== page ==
HRST

Key Note Statement by H. E. Prof. Sarah Anyang Agbor Commissioner, Human Resources, Science and Technology African Union Commission on the 20th Annual Global Child Nutrtion Forum, and CESA Home Grown School Feeding Cluster Meeting

October 20, 2018 to October 25, 2018

Key Note Statement
by
H. E. Prof. Sarah Anyang Agbor
Commissioner,
Human Resources, Science and Technology
African Union Commission
on
the 20th Annual Global Child Nutrtion Forum, and CESA Home
Grown School Feeding Cluster Meeting

October 20-25, 2018

Tunis , Tunisia

Your Excellency the PM of Tunis Minister Here present
Your Excellences Minister Here present
Your Excellences Deputy Ministers Present
Executive Directors Present
Partners and Stakeholders in your different ranks and portfolios
Distinguished Guests
Ladies and Gentlemen

It is my honour and pleasure to bring you warm greetings from the Chairperson of the African Union Commission, H. E. Dr. MOUSSA FAKI MAHAMAT who believes so much that quality education can empower the youth of Africa and all children deserve the right to primary and secondary education.
It is a great honour to be in Tunisia with great people at this North African tip which is endowed with natural wonders of Mediterranean Sea and Sahara Desert, plus with various archaeological exhibits from Roman mosaics to Islamic art, ancient Carthage features and many artifacts. On behalf of the African Union Commission and on my own behalf, I am honored to express appreciation to the great people and government of Tunisia for your most cordial welcome, and for accepting to host THE 20TH ANNUAL GLOBAL CHILD NUTRTION FORUM, AND CESA HOME GROWN SCHOOL FEEDING CLUSTER MEETING. Happy birthday to GCNF. This is the 20 years anniversary of the Global Child Nutrition and initiatives. Congratulations to the forum, for the vision and passion of Zero Hunger across the globe. Thank you for sparkling and continuously igniting the fire.
My Department is HRST. It is the heartbeat of the strategic framework called Agenda 2063 – the vision of an integrated, peaceful and prosperous Africa driven by its own competent and skilled citizens able to play in the global arena. Agenda 2063 is a roadmap for the social economic transformation of the continent over the next 50 years. Agenda 2063 lists 7 aspirations of Africa, none of which is achievable without quality inclusive transformative education and training. The aspirations call for a people-driven development, relying on the potential of its people, especially the youth, and including women; and emphasizes the need to catalyze an Education and Skills revolution anchored in science, technology, research and innovation, for building transformative knowledge, with African values for responsible citizenship and sustainable development. Africa’s Agenda 2063 can be considered as the continent’s domestication of the global Sustainable Development Goals.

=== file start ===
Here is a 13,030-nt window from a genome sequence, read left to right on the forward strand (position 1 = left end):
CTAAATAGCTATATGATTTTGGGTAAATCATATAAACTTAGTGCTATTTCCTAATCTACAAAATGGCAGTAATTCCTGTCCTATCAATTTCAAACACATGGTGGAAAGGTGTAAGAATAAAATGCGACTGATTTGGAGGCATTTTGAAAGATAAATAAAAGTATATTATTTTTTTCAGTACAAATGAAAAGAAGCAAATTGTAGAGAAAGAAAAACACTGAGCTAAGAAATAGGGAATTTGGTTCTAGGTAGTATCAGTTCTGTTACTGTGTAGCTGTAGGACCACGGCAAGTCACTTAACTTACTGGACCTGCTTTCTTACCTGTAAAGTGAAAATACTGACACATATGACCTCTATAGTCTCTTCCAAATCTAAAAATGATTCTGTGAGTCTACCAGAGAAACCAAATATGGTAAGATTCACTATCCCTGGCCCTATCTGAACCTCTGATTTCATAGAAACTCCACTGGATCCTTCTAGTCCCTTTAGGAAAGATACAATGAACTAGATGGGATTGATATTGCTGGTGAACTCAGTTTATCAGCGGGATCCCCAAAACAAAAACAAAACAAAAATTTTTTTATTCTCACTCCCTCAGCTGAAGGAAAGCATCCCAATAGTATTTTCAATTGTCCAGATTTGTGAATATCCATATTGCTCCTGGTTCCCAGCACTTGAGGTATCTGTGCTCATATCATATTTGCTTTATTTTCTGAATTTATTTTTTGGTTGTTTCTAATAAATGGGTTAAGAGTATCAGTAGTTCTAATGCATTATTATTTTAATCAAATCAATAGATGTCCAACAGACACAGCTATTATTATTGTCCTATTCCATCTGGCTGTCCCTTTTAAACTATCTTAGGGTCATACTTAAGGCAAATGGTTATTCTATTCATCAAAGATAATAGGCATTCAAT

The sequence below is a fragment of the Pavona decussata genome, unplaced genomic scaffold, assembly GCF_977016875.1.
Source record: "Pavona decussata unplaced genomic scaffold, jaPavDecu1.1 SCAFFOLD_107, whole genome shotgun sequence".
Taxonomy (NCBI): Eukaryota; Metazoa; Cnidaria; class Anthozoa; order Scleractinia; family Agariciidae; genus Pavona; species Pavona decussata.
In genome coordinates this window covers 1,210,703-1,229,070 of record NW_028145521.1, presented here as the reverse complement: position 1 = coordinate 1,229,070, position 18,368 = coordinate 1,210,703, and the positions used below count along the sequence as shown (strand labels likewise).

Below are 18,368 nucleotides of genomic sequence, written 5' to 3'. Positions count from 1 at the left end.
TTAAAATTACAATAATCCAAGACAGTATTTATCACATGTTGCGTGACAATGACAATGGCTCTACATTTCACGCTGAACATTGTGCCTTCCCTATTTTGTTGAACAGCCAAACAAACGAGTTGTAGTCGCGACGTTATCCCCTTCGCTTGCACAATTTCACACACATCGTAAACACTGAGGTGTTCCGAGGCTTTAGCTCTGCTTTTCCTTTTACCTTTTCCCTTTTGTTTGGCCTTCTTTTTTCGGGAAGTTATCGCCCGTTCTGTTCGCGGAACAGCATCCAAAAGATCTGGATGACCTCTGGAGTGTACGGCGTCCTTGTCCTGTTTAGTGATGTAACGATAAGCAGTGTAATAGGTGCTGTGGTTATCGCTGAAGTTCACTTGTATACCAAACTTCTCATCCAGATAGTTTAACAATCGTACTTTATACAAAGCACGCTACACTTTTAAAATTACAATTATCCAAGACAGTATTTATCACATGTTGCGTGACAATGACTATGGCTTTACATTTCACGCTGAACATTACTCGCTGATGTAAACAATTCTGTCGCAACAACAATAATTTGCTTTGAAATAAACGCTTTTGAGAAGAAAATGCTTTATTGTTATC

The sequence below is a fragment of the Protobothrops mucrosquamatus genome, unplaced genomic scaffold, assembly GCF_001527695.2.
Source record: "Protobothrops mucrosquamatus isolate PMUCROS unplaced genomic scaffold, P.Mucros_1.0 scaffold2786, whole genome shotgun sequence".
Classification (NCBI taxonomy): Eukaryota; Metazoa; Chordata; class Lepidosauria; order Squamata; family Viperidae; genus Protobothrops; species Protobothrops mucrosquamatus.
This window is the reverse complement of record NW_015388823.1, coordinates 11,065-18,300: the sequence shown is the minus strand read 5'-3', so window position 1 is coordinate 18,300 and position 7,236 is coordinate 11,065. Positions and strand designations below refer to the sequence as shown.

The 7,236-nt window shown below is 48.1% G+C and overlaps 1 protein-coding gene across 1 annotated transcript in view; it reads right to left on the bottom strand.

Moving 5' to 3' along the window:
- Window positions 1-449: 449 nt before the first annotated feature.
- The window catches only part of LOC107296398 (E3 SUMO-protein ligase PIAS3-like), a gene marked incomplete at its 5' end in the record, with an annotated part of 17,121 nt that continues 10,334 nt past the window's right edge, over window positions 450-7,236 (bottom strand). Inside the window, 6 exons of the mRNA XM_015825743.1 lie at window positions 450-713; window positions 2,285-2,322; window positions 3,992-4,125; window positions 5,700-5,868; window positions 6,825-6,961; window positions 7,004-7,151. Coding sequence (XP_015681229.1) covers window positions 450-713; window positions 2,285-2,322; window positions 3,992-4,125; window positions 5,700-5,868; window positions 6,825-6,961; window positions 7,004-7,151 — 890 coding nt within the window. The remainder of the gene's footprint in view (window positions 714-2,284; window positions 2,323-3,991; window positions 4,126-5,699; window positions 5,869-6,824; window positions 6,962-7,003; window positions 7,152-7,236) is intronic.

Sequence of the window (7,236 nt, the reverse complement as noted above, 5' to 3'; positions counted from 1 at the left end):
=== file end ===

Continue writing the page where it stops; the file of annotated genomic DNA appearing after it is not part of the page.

Education is core on the AU’s political commitment being at the heart of the AU’s Agenda 2063, where Member States have committed to expanding universal access to quality early childhood, primary and secondary education. It is one of decisive fields of endeavour which the African Union considers as being of utmost importance towards realising the African Union vision of an integrated, peaceful and prosperous Africa. Therefore three education flagship were created: CESA 20160-2025, STISA 2024 and the Continental TVET.
The Continental Education Strategy for Africa (CESA) was developed and adopted as informed by Agenda 2063 to provide a common basis for national, regional and continental program design and implementation, and above all, an overall framework for mobilization of all key stakeholders. CESA 16-25; and as a regional operationalization framework for SDG number 4 aims to ensure inclusive and equitable quality education and promote Life Long Learning(LLL) opportunities for all and to foster the skills, human capital, and education revolution in Africa. It is a Strategy to re-position Africa’s Education and Training Systems to meet the knowledge, competencies, skills, innovation and creativity required to nurture African core values and promote sustainable development at all levels and towards achieving the African We Want embedded in Agenda 2063.Investments in human capital, especially in education and making education available for all is one of the proposed Strategic Objectives to be achieved in implementing CESA.